Opower, for instance, has a data-driven customer engagement platform used by more than 75 utility partners and their customers. Carly Baker Llewellyn says the lifetime cost-effectiveness of the program is roughly $0.03/kWh (compared to $.10/kWh for an in-home audit and $.14/kWh for a weatherization program) and it consistently delivers energy savings between 1.5-3.5%.

 

In its big data initiative with Oncor, the largest electric delivery company in Texas, IBM points to a list of benefits. Among them:

·         Oncor now has pinpoint access and insight into billions of data measurement points, from advanced meters and networking devices, to transmission sensors, power lines and generation plants

·         The solution receives data every 15 minutes from Oncor’s currently installed 3 million advanced meters and pushes relevant information to and from Oncor offices and customers' personal, interactive web portals

·         Many Texas households have noted a 10 percent decrease in energy usage since the implementation

·         The new outage management system that automatically reports power issues and outages within seconds, and flags emerging, potential issues in the grid has detected more than 20 percent of outages before customers called

 

In Missouri, Vertex Business Systems implemented a new debt collection strategy applying advanced analytics to collect more outstanding debt from customers of the Metropolitan Sewer District (MSD) in St. Louis. In the initial 10 months of the project, Vertex reports MSD had:

 

·         Collected $8,463,203 within 10 days of the targeted phone calls

·         Achieved a 35.5% payment response rate

·         Seen between a 12-20% reduction in accounts reaching 45,60,90 and 120 days in arrears

·         Seen a 22% reduction in accounts assigned to an agency

 

Still another perspective comes from a Capgemini white paper titled Smart Analytics accelerates the realization of value for utilities, which addresses some of the business value they've seen utilities realize by adopting analytics solutions. Among them:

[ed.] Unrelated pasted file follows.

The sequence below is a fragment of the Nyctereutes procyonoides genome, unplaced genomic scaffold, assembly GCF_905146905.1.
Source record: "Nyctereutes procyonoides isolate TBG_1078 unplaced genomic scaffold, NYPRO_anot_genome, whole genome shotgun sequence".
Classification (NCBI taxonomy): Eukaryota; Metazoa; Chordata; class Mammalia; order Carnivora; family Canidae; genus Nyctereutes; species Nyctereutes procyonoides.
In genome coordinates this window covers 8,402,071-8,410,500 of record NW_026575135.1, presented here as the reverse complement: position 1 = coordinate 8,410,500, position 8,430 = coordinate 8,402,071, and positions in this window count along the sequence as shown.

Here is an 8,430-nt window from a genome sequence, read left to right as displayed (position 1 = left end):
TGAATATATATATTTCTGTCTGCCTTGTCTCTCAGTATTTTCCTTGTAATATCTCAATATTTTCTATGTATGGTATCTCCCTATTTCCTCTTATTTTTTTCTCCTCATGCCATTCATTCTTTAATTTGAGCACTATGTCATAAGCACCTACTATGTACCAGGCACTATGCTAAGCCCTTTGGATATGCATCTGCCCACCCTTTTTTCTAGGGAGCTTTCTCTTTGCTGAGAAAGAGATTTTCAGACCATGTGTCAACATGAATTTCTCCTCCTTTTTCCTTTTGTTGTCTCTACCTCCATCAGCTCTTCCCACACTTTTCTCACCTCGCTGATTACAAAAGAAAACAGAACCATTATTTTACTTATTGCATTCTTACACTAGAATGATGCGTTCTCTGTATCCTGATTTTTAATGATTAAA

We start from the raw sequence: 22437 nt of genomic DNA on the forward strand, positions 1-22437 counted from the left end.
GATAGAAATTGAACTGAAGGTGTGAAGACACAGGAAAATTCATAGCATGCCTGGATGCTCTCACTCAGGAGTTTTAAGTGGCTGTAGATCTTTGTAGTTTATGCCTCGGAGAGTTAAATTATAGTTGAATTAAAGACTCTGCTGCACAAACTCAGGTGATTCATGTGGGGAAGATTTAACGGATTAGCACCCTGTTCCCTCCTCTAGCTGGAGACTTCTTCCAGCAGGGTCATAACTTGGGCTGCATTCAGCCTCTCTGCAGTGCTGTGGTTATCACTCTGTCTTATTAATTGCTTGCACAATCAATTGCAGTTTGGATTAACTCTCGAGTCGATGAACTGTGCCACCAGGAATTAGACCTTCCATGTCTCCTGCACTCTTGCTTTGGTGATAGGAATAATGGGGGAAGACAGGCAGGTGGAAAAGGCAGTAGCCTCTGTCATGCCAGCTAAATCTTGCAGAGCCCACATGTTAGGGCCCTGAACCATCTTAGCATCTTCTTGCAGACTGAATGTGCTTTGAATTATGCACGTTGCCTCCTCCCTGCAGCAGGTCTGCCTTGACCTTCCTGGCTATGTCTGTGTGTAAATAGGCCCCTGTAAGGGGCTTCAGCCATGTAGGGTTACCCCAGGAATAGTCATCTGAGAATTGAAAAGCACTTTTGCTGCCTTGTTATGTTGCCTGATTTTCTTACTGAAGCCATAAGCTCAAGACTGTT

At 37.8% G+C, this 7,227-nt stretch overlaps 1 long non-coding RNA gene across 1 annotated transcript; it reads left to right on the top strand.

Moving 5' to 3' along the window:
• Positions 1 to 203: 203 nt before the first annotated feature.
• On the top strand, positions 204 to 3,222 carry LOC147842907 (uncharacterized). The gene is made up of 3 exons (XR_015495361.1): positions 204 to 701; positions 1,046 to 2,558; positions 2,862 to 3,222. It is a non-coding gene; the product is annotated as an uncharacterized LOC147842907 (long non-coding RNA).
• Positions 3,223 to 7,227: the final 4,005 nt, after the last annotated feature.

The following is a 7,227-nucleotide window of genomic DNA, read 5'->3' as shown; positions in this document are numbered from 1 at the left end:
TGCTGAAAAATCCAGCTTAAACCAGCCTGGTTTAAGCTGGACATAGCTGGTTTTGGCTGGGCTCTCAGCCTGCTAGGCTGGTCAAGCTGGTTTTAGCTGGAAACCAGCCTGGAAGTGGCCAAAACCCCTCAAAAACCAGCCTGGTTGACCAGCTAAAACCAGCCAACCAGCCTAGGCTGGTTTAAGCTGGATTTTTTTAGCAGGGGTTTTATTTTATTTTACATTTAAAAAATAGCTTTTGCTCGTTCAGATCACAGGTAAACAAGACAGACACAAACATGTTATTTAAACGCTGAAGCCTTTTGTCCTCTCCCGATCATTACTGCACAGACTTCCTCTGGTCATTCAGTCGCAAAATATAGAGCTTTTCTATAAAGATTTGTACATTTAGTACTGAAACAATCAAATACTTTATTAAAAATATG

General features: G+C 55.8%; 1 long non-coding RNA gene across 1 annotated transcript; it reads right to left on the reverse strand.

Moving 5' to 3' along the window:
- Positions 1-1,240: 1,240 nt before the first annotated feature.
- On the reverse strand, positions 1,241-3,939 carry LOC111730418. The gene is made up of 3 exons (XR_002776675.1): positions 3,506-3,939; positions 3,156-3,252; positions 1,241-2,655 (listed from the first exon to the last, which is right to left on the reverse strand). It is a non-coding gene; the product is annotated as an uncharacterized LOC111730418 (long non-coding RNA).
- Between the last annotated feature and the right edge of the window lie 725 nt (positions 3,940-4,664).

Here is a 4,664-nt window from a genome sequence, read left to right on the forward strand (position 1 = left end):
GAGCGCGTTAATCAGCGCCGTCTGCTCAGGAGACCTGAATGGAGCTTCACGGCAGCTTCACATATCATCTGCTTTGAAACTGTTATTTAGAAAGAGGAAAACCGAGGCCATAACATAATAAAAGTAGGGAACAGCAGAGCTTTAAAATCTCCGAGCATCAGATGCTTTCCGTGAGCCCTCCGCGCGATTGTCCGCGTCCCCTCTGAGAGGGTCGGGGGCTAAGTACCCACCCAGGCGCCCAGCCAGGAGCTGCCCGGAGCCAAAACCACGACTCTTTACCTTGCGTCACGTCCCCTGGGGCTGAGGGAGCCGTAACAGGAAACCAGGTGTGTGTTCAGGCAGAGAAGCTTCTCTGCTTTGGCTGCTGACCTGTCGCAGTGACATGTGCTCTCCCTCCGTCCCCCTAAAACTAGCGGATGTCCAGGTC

·         A significant reduction in regulatory compliance reporting lead time

·         Marked improvements in corporate collections via improved analysis of Commercial & Industrial (C&I) accounts and their invoicing

·         Reduced analysis time from one week to less than one day for revenue assurance analysis and identification of non-recording meters to meter investigation.

 

Perhaps the bottom line with data analytics in most scenarios, says Oosthuizen of Origin, is that "utilities get their ROI because of the efficiencies they gain in processes, as well as the monetization of data."

 

Analytics = answers

So what's in Big Data for you? In a nutshell, answers:

·         Answers to the biggest and most important questions that face utilities

·         Answers about your equipment, its condition and its need for upgrade

·         Answers about your operations and how to optimize your grid

·         Answers about your customers, their needs, and their preferences

 

But you'll only get the answers you need if you do Big Data right. And the first step is creating an analytics-friendly workplace.

ADDITIONAL RESOURCES

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From industry sources…

2012 Utility Industry Survey on BI, Analytics and Big Data– BRIDGE Energy Group

California ISO: Bringing State-of-the-art to California's Grid– Space-Time Insight

An Introduction to Situational Intelligence– Space-Time Insight

Managing big data for smart grids and smart meters- IBM

Data validation for smart grid analytics– Utilicase

6 Big Data Lies– InformationWeek

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From Smart Grid News…

Strategic Asset Management: A Primer for Electric Utilities

Everybody's talking Big Data, but Echelon gets to the point

Smart grid data analytics: Looming gap will force major expenditures

Smart grid data analytics in the real world

Smart grid Big Data: Survey confirms utility opportunities, but spots blunders as well

Top 5 signs you need Operational Intelligence for smart grids

Just 3 simple steps to drive business value from smart grid data?

Smart grid analytics: Why you should fire your coders (and hire solvers instead)

Smart meters and Big Data: A clear case for governance best practices